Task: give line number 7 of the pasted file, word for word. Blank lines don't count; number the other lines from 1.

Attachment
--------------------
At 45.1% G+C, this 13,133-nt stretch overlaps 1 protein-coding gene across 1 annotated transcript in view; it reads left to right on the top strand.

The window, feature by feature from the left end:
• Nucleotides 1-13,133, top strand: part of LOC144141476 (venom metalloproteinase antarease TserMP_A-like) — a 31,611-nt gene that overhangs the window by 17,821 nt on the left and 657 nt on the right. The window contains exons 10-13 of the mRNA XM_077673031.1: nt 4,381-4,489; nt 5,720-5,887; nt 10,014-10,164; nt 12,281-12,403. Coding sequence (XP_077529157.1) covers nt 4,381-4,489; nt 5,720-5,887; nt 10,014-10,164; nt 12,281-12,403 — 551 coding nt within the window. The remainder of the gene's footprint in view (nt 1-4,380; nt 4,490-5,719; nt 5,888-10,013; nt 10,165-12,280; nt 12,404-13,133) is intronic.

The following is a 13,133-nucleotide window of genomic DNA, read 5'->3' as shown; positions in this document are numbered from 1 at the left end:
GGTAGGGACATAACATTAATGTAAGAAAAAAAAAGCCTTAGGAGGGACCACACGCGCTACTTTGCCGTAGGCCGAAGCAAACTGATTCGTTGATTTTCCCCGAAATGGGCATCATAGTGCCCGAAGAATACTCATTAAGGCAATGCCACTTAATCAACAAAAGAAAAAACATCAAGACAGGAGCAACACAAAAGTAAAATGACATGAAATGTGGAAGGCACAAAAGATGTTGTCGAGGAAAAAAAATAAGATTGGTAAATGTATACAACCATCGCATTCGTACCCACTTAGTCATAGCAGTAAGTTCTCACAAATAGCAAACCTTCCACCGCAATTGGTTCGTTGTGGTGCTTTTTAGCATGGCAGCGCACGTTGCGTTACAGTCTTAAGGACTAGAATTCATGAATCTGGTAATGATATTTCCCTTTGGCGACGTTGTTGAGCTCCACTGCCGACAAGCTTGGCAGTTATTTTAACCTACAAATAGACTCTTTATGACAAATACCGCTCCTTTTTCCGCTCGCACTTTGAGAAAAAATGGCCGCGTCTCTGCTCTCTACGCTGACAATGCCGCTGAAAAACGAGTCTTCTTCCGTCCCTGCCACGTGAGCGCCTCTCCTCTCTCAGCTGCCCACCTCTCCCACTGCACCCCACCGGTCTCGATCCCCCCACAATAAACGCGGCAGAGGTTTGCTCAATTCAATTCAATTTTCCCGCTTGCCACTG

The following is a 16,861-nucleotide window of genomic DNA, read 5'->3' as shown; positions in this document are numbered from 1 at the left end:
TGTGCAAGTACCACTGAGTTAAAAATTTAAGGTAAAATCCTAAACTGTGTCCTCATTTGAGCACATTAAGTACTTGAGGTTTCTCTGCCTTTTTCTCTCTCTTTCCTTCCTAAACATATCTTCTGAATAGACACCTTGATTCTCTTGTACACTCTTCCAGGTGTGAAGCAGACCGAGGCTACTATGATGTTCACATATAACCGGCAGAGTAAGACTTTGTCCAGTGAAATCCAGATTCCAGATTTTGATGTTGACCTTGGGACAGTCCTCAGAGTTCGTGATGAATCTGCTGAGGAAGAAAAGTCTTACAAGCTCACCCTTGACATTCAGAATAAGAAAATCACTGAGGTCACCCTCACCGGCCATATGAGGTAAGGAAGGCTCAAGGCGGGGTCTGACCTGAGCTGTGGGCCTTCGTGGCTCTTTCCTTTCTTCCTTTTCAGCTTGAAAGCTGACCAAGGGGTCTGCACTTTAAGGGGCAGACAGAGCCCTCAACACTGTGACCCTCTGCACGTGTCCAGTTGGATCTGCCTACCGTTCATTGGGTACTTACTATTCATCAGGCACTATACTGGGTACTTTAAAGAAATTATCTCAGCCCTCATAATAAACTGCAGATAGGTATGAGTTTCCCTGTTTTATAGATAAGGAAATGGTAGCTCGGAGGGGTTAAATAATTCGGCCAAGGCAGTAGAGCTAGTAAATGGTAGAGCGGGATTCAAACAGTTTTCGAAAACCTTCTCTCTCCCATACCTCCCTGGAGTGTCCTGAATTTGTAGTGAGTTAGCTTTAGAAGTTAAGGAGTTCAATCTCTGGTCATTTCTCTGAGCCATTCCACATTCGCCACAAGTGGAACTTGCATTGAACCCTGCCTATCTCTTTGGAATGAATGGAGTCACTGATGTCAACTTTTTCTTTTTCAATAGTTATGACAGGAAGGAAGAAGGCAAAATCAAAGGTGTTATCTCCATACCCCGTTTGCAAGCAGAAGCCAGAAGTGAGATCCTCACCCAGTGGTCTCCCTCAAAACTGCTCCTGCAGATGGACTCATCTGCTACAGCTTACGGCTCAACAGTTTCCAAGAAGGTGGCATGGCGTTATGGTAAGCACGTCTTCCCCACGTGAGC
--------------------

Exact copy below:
TGTGCAAGTACCACTGAGTTAAAAATTTAAGGTAAAATCCTAAACTGTGTCCTCATTTGAGCACATTAAGTACTTGAGGTTTCTCTGCCTTTTTCTCTCTCTTTCCTTCCTAAACATATCTTCTGAATAGACACCTTGATTCTCTTGTACACTCTTCCAGGTGTGAAGCAGACCGAGGCTACTATGATGTTCACATATAACCGGCAGAGTAAGACTTTGTCCAGTGAAATCCAGATTCCAGATTTTGATGTTGACCTTGGGACAGTCCTCAGAGTTCGTGATGAATCTGCTGAGGAAGAAAAGTCTTACAAGCTCACCCTTGACATTCAGAATAAGAAAATCACTGAGGTCACCCTCACCGGCCATATGAGGTAAGGAAGGCTCAAGGCGGGGTCTGACCTGAGCTGTGGGCCTTCGTGGCTCTTTCCTTTCTTCCTTTTCAGCTTGAAAGCTGACCAAGGGGTCTGCACTTTAAGGGGCAGACAGAGCCCTCAACACTGTGACCCTCTGCACGTGTCCAGTTGGATCTGCCTACCGTTCATTGGGTACTTACTATTCATCAGGCACTATACTGGGTACTTTAAAGAAATTATCTCAGCCCTCATAATAAACTGCAGATAGGTATGAGTTTCCCTGTTTTATAGATAAGGAAATGGTAGCTCGGAGGGGTTAAATAATTCGGCCAAGGCAGTAGAGCTAGTAAATGGTAGAGCGGGATTCAAACAGTTTTCGAAAACCTTCTCTCTCCCATACCTCCCTGGAGTGTCCTGAATTTGTAGTGAGTTAGCTTTAGAAGTTAAGGAGTTCAATCTCTGGTCATTTCTCTGAGCCATTCCACATTCGCCACAAGTGGAACTTGCATTGAACCCTGCCTATCTCTTTGGAATGAATGGAGTCACTGATGTCAACTTTTTCTTTTTCAATAGTTATGACAGGAAGGAAGAAGGCAAAATCAAAGGTGTTATCTCCATACCCCGTTTGCAAGCAGAAGCCAGAAGTGAGATCCTCACCCAGTGGTCTCCCTCAAAACTGCTCCTGCAGATGGACTCATCTGCTACAGCTTACGGCTCAACAGTTTCCAAGAAGGTGGCATGGCGTTATGGTAAGCACGTCTTCCCCACGTGAGC